Kuala Lumpur, Feb. 27 (Reuters): Ice cream lovers and French fry fanatics would not know it but these foods put a taste of Malaysia in their mouths. They are dining on palm oil, an ingredient in many processed foods, and unknowingly entering a debate on a controversial, yet key, crop for the southeast Asian nation and fellow producers.
Critics say palm oil contains unhealthy fats and comes from plantations cut from the forest homes of threatened species such as orang-utans and elephants. But Malaysia, which earns $4.5 billion a year as the world’s largest palm oil exporter, is squaring up to defend its main agricultural crop. “We have now got to make a stand. As far as Malaysia is concerned we’ve got a fantastic story to tell, which the outside world does not know,” said M. R. Chandran, the chief executive of the Malaysian Palm Oil Association that represents 40 per cent of the growers.
Supporters argue research on fat in the human diet is inconclusive, only a few errant growers cause environmental damage, and the crop brings valuable income to remote rural communities. Palm oil plantations cover 3.5 million hectares (8.6 million acres), a tenth of Malaysia and an area bigger than Belgium.
From nothing in the 1950s, the oil palms have ousted the rubber trees of British colonial times to dominate Malaysia’s farm sector. Palm oil makes up 5 per cent of exports, valuable diversity in an economy built on electronics and crude oil.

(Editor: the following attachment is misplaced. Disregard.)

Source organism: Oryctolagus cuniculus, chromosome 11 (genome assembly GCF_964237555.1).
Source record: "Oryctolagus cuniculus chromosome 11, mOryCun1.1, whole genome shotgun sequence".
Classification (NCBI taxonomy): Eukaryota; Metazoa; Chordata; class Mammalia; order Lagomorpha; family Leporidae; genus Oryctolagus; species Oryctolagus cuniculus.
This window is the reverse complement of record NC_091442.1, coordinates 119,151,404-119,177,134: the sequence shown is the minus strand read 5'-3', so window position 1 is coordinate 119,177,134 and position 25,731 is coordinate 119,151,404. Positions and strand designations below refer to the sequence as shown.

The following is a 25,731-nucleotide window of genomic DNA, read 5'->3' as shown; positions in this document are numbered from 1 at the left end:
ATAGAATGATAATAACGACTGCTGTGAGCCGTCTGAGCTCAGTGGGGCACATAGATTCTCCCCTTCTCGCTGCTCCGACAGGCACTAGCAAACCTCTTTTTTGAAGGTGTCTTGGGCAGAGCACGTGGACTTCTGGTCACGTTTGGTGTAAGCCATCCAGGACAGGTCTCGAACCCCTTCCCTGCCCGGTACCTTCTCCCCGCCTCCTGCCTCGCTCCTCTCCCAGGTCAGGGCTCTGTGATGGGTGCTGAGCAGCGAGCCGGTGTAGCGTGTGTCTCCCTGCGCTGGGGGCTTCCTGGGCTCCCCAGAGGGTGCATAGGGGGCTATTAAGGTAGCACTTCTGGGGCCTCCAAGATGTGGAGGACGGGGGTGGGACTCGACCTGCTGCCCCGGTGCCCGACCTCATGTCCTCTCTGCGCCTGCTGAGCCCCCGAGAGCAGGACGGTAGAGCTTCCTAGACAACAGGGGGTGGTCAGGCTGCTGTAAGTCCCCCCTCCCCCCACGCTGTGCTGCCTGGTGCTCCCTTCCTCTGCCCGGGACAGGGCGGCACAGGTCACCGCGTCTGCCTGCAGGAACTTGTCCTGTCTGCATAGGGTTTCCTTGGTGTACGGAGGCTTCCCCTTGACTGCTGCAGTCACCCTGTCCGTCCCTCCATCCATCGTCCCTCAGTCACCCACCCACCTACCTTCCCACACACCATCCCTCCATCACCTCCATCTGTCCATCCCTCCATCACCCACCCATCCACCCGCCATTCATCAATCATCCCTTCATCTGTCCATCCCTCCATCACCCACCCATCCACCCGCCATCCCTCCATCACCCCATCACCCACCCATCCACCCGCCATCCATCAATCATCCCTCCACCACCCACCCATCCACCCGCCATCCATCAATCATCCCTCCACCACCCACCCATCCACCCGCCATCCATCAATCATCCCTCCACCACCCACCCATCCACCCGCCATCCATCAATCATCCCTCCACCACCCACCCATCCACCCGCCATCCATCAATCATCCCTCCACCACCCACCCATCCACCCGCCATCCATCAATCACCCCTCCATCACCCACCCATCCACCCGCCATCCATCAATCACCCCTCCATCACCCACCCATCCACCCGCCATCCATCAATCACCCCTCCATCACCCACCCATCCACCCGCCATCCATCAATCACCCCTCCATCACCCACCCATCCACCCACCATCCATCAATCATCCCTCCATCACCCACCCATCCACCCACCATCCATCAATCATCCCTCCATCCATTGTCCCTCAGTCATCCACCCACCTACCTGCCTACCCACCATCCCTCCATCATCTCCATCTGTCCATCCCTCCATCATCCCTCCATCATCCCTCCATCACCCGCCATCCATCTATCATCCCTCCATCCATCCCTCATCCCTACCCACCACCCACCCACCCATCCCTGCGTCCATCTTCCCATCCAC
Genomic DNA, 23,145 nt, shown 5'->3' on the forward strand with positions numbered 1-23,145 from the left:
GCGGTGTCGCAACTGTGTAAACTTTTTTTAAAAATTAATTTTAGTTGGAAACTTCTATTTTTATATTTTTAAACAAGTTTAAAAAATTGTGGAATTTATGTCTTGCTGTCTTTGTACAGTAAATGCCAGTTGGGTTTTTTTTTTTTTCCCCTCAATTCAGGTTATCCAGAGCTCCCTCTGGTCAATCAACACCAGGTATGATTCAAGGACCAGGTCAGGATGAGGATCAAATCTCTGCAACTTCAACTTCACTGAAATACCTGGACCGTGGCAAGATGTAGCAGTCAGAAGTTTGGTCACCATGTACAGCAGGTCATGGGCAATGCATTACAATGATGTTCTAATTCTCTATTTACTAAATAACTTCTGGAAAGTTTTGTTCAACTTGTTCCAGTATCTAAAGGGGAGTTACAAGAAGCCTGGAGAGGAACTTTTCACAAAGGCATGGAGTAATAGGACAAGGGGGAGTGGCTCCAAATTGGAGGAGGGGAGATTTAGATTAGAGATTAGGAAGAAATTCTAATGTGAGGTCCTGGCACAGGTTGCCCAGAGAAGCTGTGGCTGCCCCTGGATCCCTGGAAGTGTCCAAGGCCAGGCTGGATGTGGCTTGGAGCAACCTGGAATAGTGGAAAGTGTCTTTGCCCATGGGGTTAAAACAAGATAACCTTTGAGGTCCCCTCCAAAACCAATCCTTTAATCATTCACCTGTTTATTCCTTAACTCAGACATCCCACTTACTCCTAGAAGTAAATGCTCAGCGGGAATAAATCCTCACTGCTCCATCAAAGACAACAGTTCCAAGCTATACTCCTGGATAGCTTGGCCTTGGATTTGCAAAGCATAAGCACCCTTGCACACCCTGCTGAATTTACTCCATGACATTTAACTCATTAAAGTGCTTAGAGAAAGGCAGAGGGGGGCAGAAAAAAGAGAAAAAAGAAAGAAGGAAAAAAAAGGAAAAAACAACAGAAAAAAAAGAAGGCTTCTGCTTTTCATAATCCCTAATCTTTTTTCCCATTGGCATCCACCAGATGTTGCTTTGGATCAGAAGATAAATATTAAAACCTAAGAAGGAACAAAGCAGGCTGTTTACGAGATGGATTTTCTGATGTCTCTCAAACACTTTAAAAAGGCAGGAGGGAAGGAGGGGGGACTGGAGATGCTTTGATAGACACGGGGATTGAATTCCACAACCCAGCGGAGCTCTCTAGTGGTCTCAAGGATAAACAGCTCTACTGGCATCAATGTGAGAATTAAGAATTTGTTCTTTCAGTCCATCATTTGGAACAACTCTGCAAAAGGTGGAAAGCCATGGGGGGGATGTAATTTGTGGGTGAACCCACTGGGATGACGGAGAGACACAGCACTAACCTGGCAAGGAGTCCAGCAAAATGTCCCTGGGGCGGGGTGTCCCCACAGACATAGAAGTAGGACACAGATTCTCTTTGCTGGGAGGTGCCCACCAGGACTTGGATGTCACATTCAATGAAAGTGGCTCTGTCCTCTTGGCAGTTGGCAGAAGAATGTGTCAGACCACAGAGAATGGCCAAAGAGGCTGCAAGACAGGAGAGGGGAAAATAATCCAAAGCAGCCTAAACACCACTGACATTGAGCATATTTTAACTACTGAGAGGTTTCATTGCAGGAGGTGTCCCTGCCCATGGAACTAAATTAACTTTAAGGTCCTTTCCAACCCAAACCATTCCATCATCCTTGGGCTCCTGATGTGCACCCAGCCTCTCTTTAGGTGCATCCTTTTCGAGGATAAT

Last year palmoil futures hit 3-1/2-year highs on ravenous world demand for edible oils and shortages of arch-rival soy oil. But scarcity of suitable new land and perennial problems with foreign labour mean Malaysian production will soon slip behind that of neighbouring Indonesia.
Rampant forest fires on Borneo island in the late 1990s blackened the reputation of palm oil, as haze blanketed much of south-east Asia for weeks. The fires, mainly in Indonesian parts of the island, were often started to clear land for oil palms. The fires stoked talk by Western environmental groups of a palm oil boycott, to the alarm of growers and local green groups.
“Oil palm is not one of those commodities you can say is all bad. A boycott would not solve problems,” said Meena Raman, Friends of the Earth Malaysia’s secretary general.
For plantation workers, and rural economies, oil palms provide vital income.